I also know two young people who graduated in May of 2009 from the University of Washington School of law with LL.M. degrees in tax. Neither one of them has been able to find a job as a lawyer. One works as a legal assistant in the same firm where she worked as a legal assistant before law school and tax school. Her husband cannot find work as a lawyer even though he is offering to work for free.
Sure the economy is a problem that affects all of the U.S., but law schools need to be more open with students and disclose the real facts of law school graduate life. Securities laws require that issuers of securities disclose all material facts and not fail to omit any material facts. Arizona real estate law is the same for sellers of real estate. Why aren’t law schools required to tell their prospective and actual students about the real costs and opportunities for legal employment, including actual and meaningful statistics about the hiring experience (or lack thereof) of the law school’s graduates?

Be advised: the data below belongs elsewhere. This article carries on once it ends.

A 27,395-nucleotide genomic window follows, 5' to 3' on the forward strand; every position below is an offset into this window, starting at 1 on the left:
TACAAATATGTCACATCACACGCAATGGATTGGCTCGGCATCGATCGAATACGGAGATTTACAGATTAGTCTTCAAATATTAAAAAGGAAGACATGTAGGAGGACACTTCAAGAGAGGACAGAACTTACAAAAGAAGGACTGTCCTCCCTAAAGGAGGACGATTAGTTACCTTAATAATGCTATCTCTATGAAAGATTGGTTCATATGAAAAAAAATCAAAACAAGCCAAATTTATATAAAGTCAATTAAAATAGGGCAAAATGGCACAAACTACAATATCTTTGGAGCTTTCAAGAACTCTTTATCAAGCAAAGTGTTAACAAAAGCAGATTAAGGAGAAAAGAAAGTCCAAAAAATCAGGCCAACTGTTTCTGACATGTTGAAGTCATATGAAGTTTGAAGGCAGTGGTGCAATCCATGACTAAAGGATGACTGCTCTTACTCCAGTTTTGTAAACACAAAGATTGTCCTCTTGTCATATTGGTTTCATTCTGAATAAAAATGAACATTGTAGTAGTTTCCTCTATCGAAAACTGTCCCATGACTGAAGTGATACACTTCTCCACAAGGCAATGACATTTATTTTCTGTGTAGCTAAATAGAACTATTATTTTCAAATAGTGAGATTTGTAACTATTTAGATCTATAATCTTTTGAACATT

I found the following tidbits of information in the University of Alabama’s brochure about the new online LL.M. program:
- “The LL.M. in Tax Program has rightfully earned a reputation for being one of the best educational values available.” The brochure does not offer any support for this bold statement of fact.
- “we have assembled a “dream team” tax faculty”
- Tuition will be between $25,200 and $26,490 for 24 semester credit hours.
I could not find anything on the law school’s website or in its sale brochure that discussed if having a master’s degree in tax law would help an unemployed lawyer get a job or an employed lawyer get a better job or make more money. I am sure that the new program will make a lot of money for the law school.
There is something terribly wrong with the higher educational system in general and the law school education system in particular. What is wrong is that these education systems are misleading young people into incurring massive debts to pay for degrees that many times do not justify the investment. See “Mamas Don’t Let Your Babies Grow Up To Be…Lawyers.” Law schools are at the top of the student abuse chain because of the staggering cost for a year of school. One hundred and sixty-five law schools charge more than $20,000 a year for tuition. One hundred and one laws schools charge more than $30,000 a year for tuition. See the table comparing law school tuition. If a student can get by with room, board, books and incidentals of $15,000 a year, the cost for three years of law school is: